a better start, due to the amount of room inside the head, might be the tractor supply 3xd zoomie.

i think the problem w/ less efficient, is some of that light will reach the lens, and traveling in a random direction. it won’t be a clean beam. I like aspheric throwers because they have a clean beam….spill doesn’t reflect off fog/snow etc.

if that doesn’t bother you, i suppose it is worth a shot.

I tried the reflective tape trick once in a different set-up but what was the same was that light that was not getting out of the flashlight was reflected back to the led with Scotch reflective tape (in my set-up about 50% of the light hit the reflective tape). I was surprised to notice that output did not increase and that led tint did not change. Perhaps the reflected angle of the reflected light is not precise enough to make a noticable difference.

I think that’s exactly the point of the Waiven doodad - the hole is there so that the emitted/re-emitted/re-bounced around light has a relatively narrow angle, which is exactly what you want with an aspheric to avoid weird beam artifacts.

Personally I’m a touch dubious about the reflected light re-exciting the phosphor. I’ve read that LED makers are working on developing a way of doing this so as to reduce the heat loss caused by internally reflected light, but at present they go at great pains to get those photons out of the phosphor and not have them come back (the silicon dome, mainly). My take on the Waiven collar is that it simply bounces around the light emitted off the desired angle (30 deg?) until it find its way out of the hole and hits the aspheric, i.e. the efficiency gains come from collecting and using that previously unwanted/ wasted light, not from any other trickery. Then again, what I know about LED technology can be written on a 20mm star.

First I’d try with a fixed focal length aspheric and use some kind of OP reflector (that fits within that focal length) with the base drilled out and inverted over the LED. That in my mind would be the closest we’ll get to a Waiven collar.

well, the tint shift suggests that re-exciting the phosphor has some role.

I guess someone could estimate how much of the output increase is from redirected light, and how much is due to phosphor excitation with an integrating sphere.

measuring the overall output of an emitter when it is bare, w/ floody reflector, w/ throwy reflector, and w/ wavien collar should give some approximation, since the reflectors would give some idea of the IS’s deviation with respect to beam profile.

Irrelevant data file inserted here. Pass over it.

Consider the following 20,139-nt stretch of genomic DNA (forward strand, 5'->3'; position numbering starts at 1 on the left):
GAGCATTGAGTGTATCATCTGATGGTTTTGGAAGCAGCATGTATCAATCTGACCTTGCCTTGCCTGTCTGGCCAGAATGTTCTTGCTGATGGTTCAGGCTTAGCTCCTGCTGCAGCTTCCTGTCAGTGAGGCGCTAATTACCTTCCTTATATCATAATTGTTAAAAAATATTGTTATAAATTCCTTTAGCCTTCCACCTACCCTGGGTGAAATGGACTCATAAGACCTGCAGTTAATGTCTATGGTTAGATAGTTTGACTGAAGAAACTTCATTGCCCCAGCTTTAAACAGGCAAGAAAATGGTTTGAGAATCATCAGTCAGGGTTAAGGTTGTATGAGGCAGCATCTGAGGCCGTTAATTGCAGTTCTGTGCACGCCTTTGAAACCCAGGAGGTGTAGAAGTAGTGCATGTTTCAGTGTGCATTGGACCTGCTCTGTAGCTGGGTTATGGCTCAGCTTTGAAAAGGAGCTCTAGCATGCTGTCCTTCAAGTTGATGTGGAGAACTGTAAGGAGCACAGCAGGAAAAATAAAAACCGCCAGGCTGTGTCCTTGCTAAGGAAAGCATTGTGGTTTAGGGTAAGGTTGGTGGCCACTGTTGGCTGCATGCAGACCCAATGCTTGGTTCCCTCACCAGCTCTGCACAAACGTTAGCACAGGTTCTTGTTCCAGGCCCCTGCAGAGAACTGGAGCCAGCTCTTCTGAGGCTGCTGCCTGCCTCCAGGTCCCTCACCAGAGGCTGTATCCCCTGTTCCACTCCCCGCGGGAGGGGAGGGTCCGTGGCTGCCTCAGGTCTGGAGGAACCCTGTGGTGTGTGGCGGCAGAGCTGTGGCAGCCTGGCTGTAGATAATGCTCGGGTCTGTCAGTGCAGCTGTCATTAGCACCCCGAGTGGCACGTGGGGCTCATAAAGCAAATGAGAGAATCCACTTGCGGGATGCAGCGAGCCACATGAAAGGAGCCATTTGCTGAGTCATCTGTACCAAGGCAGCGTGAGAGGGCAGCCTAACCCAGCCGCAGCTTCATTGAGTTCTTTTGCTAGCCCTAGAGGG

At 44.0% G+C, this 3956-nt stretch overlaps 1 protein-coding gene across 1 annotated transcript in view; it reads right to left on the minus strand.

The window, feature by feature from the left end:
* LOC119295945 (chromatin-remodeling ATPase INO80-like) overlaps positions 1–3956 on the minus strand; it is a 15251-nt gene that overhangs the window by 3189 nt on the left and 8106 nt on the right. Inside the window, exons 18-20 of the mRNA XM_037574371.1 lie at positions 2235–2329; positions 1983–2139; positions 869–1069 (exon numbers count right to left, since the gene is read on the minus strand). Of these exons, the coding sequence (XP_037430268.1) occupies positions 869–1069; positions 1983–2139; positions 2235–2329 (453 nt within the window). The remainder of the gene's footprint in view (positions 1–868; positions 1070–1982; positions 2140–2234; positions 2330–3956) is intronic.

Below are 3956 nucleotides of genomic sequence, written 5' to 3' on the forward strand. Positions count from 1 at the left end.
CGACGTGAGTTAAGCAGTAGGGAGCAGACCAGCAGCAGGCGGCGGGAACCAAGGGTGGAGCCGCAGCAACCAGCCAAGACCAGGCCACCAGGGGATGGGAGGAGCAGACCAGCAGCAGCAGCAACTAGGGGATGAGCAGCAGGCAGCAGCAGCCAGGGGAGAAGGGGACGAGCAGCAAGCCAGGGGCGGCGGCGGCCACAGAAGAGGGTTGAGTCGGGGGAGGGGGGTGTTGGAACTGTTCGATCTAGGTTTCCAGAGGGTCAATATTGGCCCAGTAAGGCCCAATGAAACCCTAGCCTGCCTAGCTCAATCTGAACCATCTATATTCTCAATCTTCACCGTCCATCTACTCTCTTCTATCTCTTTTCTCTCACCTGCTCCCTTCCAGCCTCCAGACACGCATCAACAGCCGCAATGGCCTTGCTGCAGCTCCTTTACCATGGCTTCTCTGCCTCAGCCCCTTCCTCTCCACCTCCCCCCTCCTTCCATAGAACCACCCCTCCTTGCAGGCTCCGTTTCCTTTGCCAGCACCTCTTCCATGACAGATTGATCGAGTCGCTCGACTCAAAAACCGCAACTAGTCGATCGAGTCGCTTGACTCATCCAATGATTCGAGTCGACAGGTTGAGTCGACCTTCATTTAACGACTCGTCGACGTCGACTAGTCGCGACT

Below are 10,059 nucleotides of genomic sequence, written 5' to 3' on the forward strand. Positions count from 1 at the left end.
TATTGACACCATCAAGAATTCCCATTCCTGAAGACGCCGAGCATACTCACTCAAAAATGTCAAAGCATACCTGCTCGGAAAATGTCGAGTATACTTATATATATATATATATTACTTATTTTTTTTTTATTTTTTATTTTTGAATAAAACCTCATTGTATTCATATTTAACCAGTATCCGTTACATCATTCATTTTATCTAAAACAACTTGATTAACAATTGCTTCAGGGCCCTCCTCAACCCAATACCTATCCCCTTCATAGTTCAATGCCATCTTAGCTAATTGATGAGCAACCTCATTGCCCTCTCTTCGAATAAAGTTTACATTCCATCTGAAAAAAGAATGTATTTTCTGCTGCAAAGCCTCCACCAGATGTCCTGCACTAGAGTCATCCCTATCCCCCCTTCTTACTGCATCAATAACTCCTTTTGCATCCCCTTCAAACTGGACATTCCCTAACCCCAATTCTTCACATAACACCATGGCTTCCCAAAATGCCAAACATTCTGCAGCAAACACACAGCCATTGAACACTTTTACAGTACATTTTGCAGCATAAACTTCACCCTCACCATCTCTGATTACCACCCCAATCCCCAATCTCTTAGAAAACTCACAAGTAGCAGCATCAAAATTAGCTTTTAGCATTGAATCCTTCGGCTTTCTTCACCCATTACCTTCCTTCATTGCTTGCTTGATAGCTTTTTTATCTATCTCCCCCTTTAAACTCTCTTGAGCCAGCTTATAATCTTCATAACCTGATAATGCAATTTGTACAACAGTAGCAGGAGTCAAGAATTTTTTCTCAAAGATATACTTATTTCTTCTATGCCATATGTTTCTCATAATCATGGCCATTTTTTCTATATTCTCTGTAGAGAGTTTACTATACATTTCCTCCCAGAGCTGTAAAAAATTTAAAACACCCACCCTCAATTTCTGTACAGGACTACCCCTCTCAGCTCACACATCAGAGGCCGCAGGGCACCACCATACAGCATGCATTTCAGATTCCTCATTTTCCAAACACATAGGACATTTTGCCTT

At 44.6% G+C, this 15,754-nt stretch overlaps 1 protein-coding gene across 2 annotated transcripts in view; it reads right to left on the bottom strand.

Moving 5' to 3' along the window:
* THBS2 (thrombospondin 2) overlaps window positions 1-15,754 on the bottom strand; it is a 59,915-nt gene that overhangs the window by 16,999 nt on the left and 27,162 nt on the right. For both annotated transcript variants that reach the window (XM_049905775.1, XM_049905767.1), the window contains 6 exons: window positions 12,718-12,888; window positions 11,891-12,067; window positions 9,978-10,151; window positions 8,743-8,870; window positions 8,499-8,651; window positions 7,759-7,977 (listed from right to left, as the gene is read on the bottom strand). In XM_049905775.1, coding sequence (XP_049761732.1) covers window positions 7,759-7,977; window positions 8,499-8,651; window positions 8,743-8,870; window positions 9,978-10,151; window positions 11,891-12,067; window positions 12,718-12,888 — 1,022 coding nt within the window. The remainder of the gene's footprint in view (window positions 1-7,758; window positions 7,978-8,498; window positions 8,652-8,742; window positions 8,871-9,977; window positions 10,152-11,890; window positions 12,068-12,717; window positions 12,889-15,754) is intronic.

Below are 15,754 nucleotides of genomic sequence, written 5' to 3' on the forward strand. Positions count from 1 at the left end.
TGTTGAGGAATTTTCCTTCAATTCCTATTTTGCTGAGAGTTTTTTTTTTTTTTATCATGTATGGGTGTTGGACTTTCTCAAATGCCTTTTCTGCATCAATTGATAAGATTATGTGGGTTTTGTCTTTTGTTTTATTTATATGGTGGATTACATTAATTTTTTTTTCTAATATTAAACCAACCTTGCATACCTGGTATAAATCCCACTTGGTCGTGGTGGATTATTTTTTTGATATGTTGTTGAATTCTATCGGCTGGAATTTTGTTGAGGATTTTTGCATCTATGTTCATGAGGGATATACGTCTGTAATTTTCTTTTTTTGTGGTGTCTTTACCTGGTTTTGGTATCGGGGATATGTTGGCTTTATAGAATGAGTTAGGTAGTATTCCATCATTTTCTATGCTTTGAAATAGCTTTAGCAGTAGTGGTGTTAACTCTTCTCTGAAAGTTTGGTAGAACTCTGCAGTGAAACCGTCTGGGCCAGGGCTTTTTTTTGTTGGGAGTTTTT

Nice .

Lol… I tried exactly that but it didn’t make a difference.

It’ll only work for aspheric light

true and I’m about as far an expert on this as possible. Still, at the end of the day, if someone on here can reproduce it I very much doubt they’ll care the whys and wherefores :slight_smile: I just remembered the name of the reflector I have - Boom SS. When I get another linear driver in I’ll bolt an XM-l to a block of alu and give it a whirl. Something like: emitter>space (15mm?)>piece of card/box with 20mm dia hole (?)> wall. See how much light hits the wall with and without a Boom SS upended on the LED. MIght fiddle a bit with the aperture on the Boom too. Should be a fun little project and if there are any easy gains to be had they’ll be apparent pretty quickly.

@ezarc - that made me laugh :slight_smile: The whole contraption might be too long to fit within the focal length of an aspheric though, as they’re pretty short (10-15mm?).

yeah, i’m definitely not expert, and like you I’ll take ANY gain in that kind of light…

since wavien collars are too expensive for most folks, we might not see budget copies unless we do that sort of testing, find an acceptable solution and it becomes fairly common.

iow, this stuff is still too far on the fringe for the chinese to hear about and want to copy. heck, there’s only few ‘regular’ fixed aspheric throwers available…

I’m still thinking that the right size christmas ornament, cut in half, is a good way to begin experimenting. In fact, I think the owner left some in the attic of the place I’m renting. time to go check lol

worth a try, it’s not like you have anything to lose! I bought that Boom years ago for not very much, then found that everyone panned them as being too floody, so it’s been sitting in my parts boxed unused since then. When I get my DrJones driver I’ll hook everything up and have a play.

I remember a thread on mtbr forum where trout and others experimented with making wavien type collars with a ball-end mill in aluminium and Im sure that some gains in output were achieved.

It would be great if a homebrew hack could be found cos I dont want to pay wavien $80 for a reflector!

yeah, they had some success but ahorton didn’t see enough improvement to make it worth pursuing. It also looked fiddly as hell. Perhaps part of the problem was that they focused (doh!) more on the phosphor re-excitation aspect, rather than collecting and channeling the side scatter.

I’m afraid that “collecting and channeling the side scatter” won’t work; the laws of optics forbid it. The wavien collar increases die luminance by reflecting light back to the die, where it adds to the original luminance.
Dedoming does something similar (—> thread)

I thought about this exact thing to do, too.
I used an aspheric zoomie and reflectivetape from an old constructionsitethingwithalamponit (is it called beacon?). To my surprise, I wasn’t able to see any difference in throw.
The main problem with this method is, that the sliding tube for the zooming mechanism is a pretty precise part, so that the zooming wouldn’t work that good anymore.